Two articles on PainSci cite Lentz 1999: 1. The Complete Guide to Trigger Points & Myofascial Pain 2. Insomnia Until it Hurts
PainSci notes on Lentz 1999:
Sleep-disturbed “subjects showed a 24% decrease in musculoskeletal pain threshold after the third … night.”
original abstract †Abstracts here may not perfectly match originals, for a variety of technical and practical reasons. Some abstacts are truncated for my purposes here, if they are particularly long-winded and unhelpful. I occasionally add clarifying notes. And I make some minor corrections.
OBJECTIVE: To determine whether disrupted slow wave sleep (SWS) would evoke musculoskeletal pain, fatigue, and an alpha electroencephalograph (EEG) sleep pattern. We selectively deprived 12 healthy, middle aged, sedentary women without muscle discomfort of SWS for 3 consecutive nights. Effects were assessed for the following measures: polysomnographic sleep, musculoskeletal tender point pain threshold, skinfold tenderness, reactive hyperemia (inflammatory flare response), somatic symptoms, and mood state.
METHODS: Sleep was recorded and scored using standard methods. On selective SWS deprivation (SWSD) nights, when delta waves (indicative of SWS) were detected on EEG, a computer generated tone (maximum 85 decibels) was delivered until delta waves disappeared. Musculoskeletal tender points were measured by dolorimetry; skinfold tenderness was assessed by skin roll procedure; and reactive hyperemia was assessed with a cotton swab test. Subjects completed questionnaires on bodily feelings, symptoms, and mood.
RESULTS: On each SWSD night, SWS was decreased significantly with minimal alterations in total sleep time, sleep efficiency, and other sleep stages. Subjects showed a 24% decrease in musculoskeletal pain threshold after the third SWSD night. They also reported increased discomfort, tirednessci, fatigue, and reduced vigor. The flare response (area of vasodilatation) in skin was greater than baseline after the first, and again, after the third SWSD night. However, the automated program for SWSD did not evoke an alpha EEG sleep pattern.
CONCLUSION: Disrupting SWS, without reducing total sleep or sleep efficiency, for several consecutive nights is associated with decreased pain threshold, increased discomfort, fatigue, and the inflammatory flare response in skin. These results suggest that disrupted sleep is probably an important factor in the pathophysiology of symptoms in fibromyalgia.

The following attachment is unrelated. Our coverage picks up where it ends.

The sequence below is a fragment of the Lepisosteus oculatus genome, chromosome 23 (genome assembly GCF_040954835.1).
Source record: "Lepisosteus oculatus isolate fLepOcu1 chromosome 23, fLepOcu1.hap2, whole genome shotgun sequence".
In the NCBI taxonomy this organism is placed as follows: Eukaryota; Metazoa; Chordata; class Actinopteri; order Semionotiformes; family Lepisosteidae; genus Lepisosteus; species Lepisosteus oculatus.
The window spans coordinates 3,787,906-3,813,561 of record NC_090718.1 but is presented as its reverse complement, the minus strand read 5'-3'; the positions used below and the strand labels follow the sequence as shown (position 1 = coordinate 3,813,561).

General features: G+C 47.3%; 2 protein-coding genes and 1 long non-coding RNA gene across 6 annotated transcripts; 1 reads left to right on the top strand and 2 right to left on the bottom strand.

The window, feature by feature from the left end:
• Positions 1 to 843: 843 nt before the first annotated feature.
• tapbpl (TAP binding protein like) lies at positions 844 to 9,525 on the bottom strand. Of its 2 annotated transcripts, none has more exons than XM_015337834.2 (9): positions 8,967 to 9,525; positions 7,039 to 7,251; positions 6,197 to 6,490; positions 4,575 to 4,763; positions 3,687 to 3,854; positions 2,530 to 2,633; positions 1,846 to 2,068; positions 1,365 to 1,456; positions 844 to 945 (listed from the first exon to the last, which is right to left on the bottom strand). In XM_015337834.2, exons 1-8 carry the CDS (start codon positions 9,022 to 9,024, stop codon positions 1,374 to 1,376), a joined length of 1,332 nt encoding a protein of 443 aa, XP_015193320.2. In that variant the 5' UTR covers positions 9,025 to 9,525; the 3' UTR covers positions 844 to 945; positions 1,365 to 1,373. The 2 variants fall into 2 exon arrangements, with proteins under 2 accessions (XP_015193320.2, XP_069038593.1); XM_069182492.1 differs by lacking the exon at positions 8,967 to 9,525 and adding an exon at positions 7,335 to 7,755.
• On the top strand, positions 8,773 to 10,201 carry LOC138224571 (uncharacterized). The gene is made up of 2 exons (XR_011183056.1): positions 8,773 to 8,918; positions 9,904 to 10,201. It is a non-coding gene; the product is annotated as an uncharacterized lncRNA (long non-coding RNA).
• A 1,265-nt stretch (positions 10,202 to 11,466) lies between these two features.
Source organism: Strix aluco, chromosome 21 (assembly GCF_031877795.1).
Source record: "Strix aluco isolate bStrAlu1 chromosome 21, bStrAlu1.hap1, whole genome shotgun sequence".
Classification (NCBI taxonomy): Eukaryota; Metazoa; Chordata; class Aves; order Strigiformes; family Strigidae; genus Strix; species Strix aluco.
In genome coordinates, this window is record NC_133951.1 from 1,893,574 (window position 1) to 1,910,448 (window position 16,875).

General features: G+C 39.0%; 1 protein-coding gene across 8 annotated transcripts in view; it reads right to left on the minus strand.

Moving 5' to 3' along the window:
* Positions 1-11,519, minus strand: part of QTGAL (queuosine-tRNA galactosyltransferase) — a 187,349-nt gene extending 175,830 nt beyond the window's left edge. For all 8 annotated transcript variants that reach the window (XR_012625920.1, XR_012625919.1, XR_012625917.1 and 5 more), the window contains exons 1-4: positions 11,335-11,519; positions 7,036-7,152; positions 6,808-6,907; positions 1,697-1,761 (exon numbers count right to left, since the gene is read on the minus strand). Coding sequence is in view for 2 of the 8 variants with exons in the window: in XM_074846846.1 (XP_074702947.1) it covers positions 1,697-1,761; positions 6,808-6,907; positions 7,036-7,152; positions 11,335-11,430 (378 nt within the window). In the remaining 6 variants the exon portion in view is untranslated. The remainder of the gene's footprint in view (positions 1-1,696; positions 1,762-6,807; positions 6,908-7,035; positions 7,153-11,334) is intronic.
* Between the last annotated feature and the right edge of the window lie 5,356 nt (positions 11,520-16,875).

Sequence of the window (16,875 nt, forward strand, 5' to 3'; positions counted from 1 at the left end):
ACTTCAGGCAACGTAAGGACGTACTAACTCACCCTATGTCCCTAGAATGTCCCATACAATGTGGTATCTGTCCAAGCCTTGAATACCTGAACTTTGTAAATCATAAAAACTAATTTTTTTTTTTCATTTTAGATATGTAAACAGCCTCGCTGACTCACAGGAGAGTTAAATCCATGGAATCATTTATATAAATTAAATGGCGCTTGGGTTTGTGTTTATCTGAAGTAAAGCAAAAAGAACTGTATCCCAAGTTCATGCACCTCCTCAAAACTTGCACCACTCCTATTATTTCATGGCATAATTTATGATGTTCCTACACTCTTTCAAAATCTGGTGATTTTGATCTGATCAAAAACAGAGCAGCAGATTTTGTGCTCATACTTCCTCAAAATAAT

- “Induction of neurasthenic musculoskeletal pain syndrome by selective sleep stage deprivation,” H Moldofsky and P Scarisbrick, Psychosomatic Medicine, 1976.
- “The effects of total sleep deprivation, selective sleep interruption and sleep recovery on pain tolerance thresholds in healthy subjects,” S H Onen, A Alloui, A Gross, A Eschallier, and C Dubray, Journal of Sleep Research, 2001.
This page is part of the PainScience BIBLIOGRAPHY, which contains plain language summaries of thousands of scientific papers & others sources. It’s like a highly specialized blog. A few highlights:
- No long-term effects after a three-week open-label placebo treatment for chronic low back pain: a three-year follow-up of a randomized controlled trial. Kleine-Borgmann 2022 Pain.
- Exercise and education versus saline injections for knee osteoarthritis: a randomised controlled equivalence trial. Bandak 2022 Ann Rheum Dis.
- Association of Lumbar MRI Findings with Current and Future Back Pain in a Population-based Cohort Study. Kasch 2022 Spine (Phila Pa 1976).
- A double-blinded randomised controlled study of the value of sequential intravenous and oral magnesium therapy in patients with chronic low back pain with a neuropathic component. Yousef 2013 Anaesthesia.
- Is Neck Posture Subgroup in Late Adolescence a Risk Factor for Persistent Neck Pain in Young Adults? A Prospective Study. Richards 2021 Phys Ther.